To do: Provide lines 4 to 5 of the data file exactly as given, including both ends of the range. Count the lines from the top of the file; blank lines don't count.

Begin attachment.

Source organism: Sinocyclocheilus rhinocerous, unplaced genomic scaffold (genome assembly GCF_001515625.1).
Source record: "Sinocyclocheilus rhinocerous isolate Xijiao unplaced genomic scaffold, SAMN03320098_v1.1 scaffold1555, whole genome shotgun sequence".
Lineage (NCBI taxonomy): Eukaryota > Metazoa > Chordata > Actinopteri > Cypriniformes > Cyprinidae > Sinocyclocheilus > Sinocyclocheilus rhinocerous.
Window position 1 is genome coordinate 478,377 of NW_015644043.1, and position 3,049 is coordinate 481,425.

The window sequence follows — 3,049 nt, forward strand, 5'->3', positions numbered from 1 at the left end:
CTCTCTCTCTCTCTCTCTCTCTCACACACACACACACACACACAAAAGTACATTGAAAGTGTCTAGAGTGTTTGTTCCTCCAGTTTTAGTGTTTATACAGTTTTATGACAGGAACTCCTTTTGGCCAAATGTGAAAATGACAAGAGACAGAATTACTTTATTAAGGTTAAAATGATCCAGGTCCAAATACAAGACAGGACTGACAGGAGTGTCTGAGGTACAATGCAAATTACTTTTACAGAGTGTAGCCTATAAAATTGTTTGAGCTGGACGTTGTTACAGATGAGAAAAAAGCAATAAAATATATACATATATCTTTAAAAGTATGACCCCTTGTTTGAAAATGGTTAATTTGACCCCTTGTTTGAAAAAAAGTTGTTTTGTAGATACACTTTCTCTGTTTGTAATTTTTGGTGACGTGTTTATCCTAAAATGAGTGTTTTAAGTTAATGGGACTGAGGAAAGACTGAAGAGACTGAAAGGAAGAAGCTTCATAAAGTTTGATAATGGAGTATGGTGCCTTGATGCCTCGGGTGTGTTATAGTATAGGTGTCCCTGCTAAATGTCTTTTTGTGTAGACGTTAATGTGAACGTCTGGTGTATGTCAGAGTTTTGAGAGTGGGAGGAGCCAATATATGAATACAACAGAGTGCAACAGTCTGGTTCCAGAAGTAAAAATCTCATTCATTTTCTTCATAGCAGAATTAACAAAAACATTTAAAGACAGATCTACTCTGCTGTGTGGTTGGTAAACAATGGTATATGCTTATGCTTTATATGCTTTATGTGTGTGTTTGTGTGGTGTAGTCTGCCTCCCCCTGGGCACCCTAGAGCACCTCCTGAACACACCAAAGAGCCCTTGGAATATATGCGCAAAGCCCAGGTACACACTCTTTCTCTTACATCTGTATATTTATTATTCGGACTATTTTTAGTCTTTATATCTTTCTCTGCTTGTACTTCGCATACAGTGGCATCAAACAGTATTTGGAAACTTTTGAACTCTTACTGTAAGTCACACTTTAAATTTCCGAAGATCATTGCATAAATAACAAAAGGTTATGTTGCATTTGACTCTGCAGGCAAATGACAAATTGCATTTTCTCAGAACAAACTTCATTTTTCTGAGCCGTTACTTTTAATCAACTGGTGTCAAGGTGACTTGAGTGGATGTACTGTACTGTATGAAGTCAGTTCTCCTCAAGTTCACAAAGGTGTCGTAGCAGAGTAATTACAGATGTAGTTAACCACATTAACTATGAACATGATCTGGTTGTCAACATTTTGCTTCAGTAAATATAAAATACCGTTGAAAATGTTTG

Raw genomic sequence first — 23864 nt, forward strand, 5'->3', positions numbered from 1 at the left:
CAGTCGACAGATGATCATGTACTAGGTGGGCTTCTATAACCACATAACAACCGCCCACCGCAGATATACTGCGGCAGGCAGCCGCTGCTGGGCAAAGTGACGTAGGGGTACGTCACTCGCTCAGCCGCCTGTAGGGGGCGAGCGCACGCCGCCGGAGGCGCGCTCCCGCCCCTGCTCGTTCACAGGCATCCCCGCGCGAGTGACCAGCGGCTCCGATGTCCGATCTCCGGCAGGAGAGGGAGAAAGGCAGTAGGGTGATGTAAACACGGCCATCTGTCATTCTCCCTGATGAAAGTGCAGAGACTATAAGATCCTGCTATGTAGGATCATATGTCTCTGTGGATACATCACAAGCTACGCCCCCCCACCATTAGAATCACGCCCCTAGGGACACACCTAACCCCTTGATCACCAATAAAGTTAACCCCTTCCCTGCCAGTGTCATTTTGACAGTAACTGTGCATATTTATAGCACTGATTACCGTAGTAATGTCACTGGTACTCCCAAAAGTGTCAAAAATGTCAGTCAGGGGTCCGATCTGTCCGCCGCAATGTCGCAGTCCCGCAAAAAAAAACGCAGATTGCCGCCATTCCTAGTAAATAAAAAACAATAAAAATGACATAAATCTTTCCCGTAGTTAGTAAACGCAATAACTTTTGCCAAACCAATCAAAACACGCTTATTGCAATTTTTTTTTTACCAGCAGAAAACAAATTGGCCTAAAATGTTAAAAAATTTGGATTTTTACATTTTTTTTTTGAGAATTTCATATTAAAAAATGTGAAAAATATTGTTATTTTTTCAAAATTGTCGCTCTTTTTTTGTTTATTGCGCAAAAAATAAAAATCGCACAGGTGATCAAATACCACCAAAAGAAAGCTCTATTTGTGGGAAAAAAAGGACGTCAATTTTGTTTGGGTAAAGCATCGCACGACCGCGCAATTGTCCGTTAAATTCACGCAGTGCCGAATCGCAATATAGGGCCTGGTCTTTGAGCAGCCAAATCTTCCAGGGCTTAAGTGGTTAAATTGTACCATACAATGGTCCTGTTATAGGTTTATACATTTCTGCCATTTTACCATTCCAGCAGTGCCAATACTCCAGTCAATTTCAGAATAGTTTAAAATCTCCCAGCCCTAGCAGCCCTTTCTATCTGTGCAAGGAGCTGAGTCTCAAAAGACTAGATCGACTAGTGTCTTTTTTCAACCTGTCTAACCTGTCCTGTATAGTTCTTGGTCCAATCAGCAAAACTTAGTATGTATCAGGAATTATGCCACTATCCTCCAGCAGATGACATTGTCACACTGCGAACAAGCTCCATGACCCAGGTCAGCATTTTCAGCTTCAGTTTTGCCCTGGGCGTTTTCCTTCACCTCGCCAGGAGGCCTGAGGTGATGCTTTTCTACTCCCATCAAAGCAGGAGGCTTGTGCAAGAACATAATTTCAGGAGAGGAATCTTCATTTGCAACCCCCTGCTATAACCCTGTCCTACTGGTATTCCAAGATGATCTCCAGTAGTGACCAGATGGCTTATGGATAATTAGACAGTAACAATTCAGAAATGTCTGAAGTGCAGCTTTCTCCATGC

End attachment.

Window position 1 is genome coordinate 478,377 of NW_015644043.1, and position 3,049 is coordinate 481,425.

The window sequence follows — 3,049 nt, forward strand, 5'->3', positions numbered from 1 at the left end: